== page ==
Majles

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Parliament of Iran
Majles
Basic data
Legislative period : 4 years
First session: October 6, 1906
MPs: 290
Current legislative period
Last choice: 2020
Next choice: probably 2024
5
120
66
10
86
3
120 66 10 86 
Distribution of seats: According to political groups:
  • Reformer 120
  • Religious minorities 5
  • Constitutionalists 10
  • Conservatives 86
  • Independent 66
  • Conservatives and reformers 3
  • Majles ( Persian مجلس, from Arabic Majlis , literally "assembly" or "session") denotes the parliament of Iran . Up until the Islamic Revolution in 1979, the Iranian parliament consisted of the National Assembly (Majles Schora Melli) and the Senate . After the Islamic Revolution, a new parliament, the Majles Schora Eslami (Islamic Assembly) was established. The Senate was dissolved.

    The deputies of the Majles Schora Melli were initially elected for a period of two years and later for four years. A member of parliament cannot simultaneously serve as a minister in a government or hold any other public office. In the election for the first parliament, there was still class voting rights according to status (nobles, clergy, landowners, craftsmen and merchants). In the following years, the members of parliament were and are elected according to religious affiliation ( Muslims , Jews , Christians and Zoroastrians ). The religious minorities of the Iranian Jews, Syrian Christians and Zoroastrians are represented by at least one member each in the Iranian parliament, the Armenian Christians by two members. The remaining seats go to the Muslims.

    The first meeting of the Majles Schora Melli took place on October 6, 1906, the last meeting on February 10, 1979. Thus, after 73 years, the secular legislation in Iran came to an end. (See: All laws and protocols of Majles Schora Melli from the first legislative period in 1906 to the twenty-fourth and last legislative period of 1979.) After the Islamic Revolution, the newly established parliament was named Madschles Schora Eslami under the new constitution . The legislation is now subject to the proviso that all laws must comply with the requirements of the Koran as well as the other Islamic legal sources ( hadith ) or legal provisions (al-ahkām asch-sharʿiyya) of the Islamic legal system Shari'a , as described by Islamic jurisprudence ( Fiqh ) specified. The Guardian Council , which like the revolutionary leader, has the right to veto these requirements .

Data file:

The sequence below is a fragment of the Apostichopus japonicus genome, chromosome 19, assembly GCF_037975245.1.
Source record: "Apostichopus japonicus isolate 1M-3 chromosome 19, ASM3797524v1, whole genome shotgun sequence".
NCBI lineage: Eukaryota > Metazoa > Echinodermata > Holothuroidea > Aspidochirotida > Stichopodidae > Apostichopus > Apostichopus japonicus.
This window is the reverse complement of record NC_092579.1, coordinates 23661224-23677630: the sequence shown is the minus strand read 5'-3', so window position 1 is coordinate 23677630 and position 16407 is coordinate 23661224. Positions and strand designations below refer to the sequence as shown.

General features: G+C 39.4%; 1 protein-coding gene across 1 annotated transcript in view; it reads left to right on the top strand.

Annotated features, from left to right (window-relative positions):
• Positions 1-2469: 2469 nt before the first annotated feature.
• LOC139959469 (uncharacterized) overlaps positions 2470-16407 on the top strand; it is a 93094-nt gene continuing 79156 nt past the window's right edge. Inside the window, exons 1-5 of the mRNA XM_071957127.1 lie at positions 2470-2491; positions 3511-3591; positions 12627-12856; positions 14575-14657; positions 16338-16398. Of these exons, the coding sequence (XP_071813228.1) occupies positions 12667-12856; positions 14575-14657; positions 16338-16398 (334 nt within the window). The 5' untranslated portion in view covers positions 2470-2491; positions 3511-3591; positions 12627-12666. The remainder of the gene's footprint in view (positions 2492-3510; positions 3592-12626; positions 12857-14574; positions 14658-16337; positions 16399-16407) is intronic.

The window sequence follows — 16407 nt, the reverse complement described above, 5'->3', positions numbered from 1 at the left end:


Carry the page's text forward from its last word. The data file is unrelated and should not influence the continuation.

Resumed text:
The Iranian parliament building was in use until 1979

    History of origin

    Already during the time of the Qajar ruler Nāser ad-Din Shah (1848–1896), calls for the creation of a legislative institution and a constitution were increasing in Persia. On August 5, 1906, his successor Mozaffaroddin Shah (1896-1907) announced a decree to create a parliament. In the years 1906 to 1911, the fundamental laws (Basic Law and Electoral Laws) that formed the Iranian constitution of the newly created constitutional monarchy were created as part of the constitutional revolution . Hossein Pirnia is considered to be one of the most important members of parliament in the early days of Iranian parliamentarianism .

    The first legislative periods

    As early as October 6, 1906, Parliament met for its constituent session in the Golestan Palace . The first speaker of parliament was Morteza Gholi Khan Hedayat Sani-al-Dowleh. The beginning of the constitutional monarchy was marked by several coup attempts by Mohammed Ali Shah , who came to the throne in 1907. The parliament was dissolved again in the following period, mainly due to pressure from Tsarist Russia, which supported Mohammed Ali Shah's attempted coup against the constitutional government.

    Whereas in the first Iranian parliament from 1906 to the end of the first legislative period in June 1908 the deputies appeared as individual representatives of their constituencies, two political groups were formed in the second parliament from 1909 to 1911, the conservative moderates ( Etedalliyon ) and the more progressive oriented democrats. The Democrats founded a national political party based on the European model and formulated a party program that was based on Bismarck's domestic political reforms , in particular his social reforms.